Jun 25 2010

Marketing Drugs as Food to Kids with Autism

It has been a slow blogging week for me. I have been far busier than I thought completing my project – which I will be happy to tell you all about once I have the green light to promote it.

Meanwhile, here is an excellent article by Trine Tsouderos regarding OSR#1, which is an oral chelator being used by some to treat their kids with autism. The marketing of OSR#1 represents many of the problems that I and others have been blogging about for years.

OSR#1 was originally developed as a chelating agent to be used in industry – not for medical use. It binds to heavy metals, like mercury, and therefore those in the anti-vaccine community who still cling to the discredited notion that autism is a form of mercury toxicity believe it can be used to treat autism.

Boyd Haley, a retired chemist, and apparently innocent of any actual medical training, has been selling OSR#1 online as a treatment for autism. Using a powerful industrial chelator to treat a disease like autism certainly sounds like it should qualify as a drug – and therefore should fall under the purview of the FDA – and the FDA agrees. That is why the FDA is now going after Haley, and it seems that their investigation was triggered by a previous report written by Trine about unproven Autism therapies.

But Haley tried to pull a fast one, taking his lead from the supplement industry. He actually attempted to market OSR#1 as a dietary supplement. Trine reports:

In the interview last year, Haley called the product “a food” that is “totally without toxicity.” Haley said the compound had been tested on rats, and a food safety study was conducted on 10 people. Asked to provide documentation of the research, he stopped communicating with the Tribune.

Meanwhile, Haley’s own limited testing in animals showed that the drug can cause serious side effects, like hair loss and pancreatic damage – clearly not without toxicity.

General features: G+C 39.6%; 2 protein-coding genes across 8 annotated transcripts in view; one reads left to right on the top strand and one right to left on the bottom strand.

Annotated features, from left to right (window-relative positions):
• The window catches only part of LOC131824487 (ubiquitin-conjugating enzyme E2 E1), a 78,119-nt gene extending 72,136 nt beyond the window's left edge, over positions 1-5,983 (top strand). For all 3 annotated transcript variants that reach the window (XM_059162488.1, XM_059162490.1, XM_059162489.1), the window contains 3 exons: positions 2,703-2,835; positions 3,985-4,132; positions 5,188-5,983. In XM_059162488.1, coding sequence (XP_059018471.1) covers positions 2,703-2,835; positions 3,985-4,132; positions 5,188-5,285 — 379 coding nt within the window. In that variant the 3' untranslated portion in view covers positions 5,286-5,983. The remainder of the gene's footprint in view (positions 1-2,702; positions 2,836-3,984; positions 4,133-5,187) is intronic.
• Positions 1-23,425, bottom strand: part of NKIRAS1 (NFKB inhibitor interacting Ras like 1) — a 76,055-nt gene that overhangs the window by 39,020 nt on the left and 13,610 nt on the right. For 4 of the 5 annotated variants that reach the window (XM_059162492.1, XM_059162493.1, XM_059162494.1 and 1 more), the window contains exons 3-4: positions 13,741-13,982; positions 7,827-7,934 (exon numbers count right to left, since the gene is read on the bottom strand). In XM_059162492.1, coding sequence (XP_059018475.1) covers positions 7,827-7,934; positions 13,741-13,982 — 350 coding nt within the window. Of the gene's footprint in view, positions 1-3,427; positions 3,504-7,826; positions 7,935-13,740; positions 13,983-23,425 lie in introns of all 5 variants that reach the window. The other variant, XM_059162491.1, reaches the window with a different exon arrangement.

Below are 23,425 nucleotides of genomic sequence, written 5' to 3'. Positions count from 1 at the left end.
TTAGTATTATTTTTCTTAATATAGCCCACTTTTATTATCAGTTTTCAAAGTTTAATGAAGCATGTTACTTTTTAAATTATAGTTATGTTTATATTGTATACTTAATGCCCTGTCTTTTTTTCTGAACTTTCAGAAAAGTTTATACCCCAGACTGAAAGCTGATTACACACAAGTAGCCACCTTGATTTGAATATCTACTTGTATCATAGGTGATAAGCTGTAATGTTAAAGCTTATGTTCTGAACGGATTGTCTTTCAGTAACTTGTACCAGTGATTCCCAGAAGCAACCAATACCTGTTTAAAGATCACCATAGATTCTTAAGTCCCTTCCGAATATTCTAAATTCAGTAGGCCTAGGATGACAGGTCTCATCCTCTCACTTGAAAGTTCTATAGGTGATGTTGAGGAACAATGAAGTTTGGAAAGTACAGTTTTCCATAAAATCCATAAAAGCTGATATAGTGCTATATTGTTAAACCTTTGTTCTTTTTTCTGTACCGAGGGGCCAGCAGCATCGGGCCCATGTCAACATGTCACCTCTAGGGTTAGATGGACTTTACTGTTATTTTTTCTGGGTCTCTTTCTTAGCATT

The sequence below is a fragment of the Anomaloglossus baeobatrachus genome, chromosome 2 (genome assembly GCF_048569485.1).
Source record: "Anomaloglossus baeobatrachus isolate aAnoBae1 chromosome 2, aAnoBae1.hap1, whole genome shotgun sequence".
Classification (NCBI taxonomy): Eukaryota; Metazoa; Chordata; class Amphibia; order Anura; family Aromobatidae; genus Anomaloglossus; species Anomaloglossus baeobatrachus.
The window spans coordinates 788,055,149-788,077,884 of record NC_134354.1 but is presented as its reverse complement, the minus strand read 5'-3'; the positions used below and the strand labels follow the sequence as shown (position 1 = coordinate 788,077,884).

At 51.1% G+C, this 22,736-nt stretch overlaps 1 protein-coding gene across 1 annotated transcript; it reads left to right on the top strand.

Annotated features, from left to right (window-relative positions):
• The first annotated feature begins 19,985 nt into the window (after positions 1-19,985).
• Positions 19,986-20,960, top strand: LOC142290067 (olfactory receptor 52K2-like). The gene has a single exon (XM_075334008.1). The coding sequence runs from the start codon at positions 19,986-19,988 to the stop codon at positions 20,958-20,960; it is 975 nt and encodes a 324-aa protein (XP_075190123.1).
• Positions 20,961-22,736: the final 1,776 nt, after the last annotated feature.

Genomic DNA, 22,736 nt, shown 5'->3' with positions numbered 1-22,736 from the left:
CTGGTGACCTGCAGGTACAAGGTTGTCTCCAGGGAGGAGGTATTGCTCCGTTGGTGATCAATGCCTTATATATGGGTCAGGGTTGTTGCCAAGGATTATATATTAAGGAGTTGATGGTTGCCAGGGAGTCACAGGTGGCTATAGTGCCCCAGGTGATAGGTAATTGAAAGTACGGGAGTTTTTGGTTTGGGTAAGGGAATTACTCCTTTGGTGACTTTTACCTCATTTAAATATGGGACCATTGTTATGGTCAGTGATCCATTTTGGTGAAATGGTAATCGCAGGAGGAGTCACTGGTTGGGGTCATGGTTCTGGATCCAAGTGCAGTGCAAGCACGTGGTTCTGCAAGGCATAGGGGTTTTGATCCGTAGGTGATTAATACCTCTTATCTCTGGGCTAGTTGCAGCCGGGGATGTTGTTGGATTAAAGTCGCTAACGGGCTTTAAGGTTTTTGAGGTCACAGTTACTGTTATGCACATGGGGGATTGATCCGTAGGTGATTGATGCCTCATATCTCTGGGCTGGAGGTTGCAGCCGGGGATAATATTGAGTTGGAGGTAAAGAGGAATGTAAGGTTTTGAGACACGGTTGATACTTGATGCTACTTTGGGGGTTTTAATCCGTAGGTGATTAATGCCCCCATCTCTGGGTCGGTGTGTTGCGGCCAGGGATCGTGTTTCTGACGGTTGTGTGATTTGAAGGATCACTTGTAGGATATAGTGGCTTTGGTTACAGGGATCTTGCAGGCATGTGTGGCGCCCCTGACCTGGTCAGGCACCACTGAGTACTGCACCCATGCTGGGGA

The game Haley is playing is not fundamentally different than the one that many supplement marketers play, and are allowed to play by the lax regulations in this country and many others. They sell drugs clearly intended for their pharmacological actions as if they were supplements so that they do not require any evidence of safety or effectiveness.

Haley’s problem is that his drug, OSR#1, is blatantly not a nutritional supplement and is being used to treat a disease – an FDA no-no. Even still it took an expose in a major newspaper to get the FDA’s attention. So far they have sent a letter of warning to Haley and have threatened action, but have not yet taken any direct action. Hopefully they will soon – nothing short of shutting down Haley entirely would be appropriate. In fact, It certainly seems to me that Haley is attempting to practice medicine without a license. There was a time in this country when that meant something.

As you might expect, the Age of Autism and the anti-vaccine movement in general have embraced Haley. Even though he is giving a toxic drug without proper testing to children, he is a hero in their eyes simply because he is backing up their unscientific beliefs about mercury. That’s all it takes, apparently – believe their pseudoscience and you are a hero, doubt it and you are a baby-eater. It’s such a stark black and white world they live in.

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